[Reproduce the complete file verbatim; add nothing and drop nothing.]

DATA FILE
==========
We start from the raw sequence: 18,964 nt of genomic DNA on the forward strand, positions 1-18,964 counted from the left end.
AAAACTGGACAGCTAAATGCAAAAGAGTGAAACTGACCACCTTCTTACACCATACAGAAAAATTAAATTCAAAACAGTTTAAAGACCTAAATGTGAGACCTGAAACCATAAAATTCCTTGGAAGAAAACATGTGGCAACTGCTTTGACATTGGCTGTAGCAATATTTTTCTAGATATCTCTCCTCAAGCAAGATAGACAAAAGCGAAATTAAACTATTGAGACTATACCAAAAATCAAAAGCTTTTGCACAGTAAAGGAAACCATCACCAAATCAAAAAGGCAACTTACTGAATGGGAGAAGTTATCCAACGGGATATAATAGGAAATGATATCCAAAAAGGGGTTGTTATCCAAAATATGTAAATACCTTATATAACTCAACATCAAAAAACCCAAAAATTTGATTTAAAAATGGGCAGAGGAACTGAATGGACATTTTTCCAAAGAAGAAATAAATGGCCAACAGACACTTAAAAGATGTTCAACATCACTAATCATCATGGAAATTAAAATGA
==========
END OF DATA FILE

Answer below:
We start from the raw sequence: 18,964 nt of genomic DNA on the forward strand, positions 1-18,964 counted from the left end.
AAAACTGGACAGCTAAATGCAAAAGAGTGAAACTGACCACCTTCTTACACCATACAGAAAAATTAAATTCAAAACAGTTTAAAGACCTAAATGTGAGACCTGAAACCATAAAATTCCTTGGAAGAAAACATGTGGCAACTGCTTTGACATTGGCTGTAGCAATATTTTTCTAGATATCTCTCCTCAAGCAAGATAGACAAAAGCGAAATTAAACTATTGAGACTATACCAAAAATCAAAAGCTTTTGCACAGTAAAGGAAACCATCACCAAATCAAAAAGGCAACTTACTGAATGGGAGAAGTTATCCAACGGGATATAATAGGAAATGATATCCAAAAAGGGGTTGTTATCCAAAATATGTAAATACCTTATATAACTCAACATCAAAAAACCCAAAAATTTGATTTAAAAATGGGCAGAGGAACTGAATGGACATTTTTCCAAAGAAGAAATAAATGGCCAACAGACACTTAAAAGATGTTCAACATCACTAATCATCATGGAAATTAAAATGA